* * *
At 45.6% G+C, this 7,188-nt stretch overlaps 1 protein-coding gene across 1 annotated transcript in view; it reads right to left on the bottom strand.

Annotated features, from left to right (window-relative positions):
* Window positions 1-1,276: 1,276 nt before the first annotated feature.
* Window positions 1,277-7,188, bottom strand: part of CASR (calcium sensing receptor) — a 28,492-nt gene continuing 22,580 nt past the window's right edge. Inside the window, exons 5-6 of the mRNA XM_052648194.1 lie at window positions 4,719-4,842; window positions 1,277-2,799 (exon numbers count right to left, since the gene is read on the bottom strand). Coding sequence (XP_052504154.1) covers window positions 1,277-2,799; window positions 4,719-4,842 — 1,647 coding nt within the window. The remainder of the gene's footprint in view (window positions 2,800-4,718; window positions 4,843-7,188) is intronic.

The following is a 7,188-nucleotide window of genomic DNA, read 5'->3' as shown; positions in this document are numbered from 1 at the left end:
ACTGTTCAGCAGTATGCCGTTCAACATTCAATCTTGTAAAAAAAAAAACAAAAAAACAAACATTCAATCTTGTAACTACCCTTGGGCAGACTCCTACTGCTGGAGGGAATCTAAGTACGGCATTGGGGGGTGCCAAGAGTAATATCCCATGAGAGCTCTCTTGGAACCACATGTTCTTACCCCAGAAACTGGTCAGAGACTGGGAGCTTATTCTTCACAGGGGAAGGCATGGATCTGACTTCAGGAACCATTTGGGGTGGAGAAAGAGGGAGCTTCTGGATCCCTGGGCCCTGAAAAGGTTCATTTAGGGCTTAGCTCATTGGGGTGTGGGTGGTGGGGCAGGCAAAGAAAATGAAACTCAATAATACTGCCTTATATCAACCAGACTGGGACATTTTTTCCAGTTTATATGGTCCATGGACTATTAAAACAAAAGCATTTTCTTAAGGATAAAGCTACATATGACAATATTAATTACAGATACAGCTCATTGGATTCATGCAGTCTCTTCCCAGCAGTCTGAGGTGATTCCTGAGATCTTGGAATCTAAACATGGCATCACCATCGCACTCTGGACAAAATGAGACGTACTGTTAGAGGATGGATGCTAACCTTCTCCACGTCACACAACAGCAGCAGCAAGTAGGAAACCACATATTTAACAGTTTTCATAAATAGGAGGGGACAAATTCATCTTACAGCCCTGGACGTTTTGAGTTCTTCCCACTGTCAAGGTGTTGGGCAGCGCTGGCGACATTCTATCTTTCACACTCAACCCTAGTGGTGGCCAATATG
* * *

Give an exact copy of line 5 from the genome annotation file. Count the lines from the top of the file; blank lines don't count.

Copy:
The following is a 7,188-nucleotide window of genomic DNA, read 5'->3' as shown; positions in this document are numbered from 1 at the left end: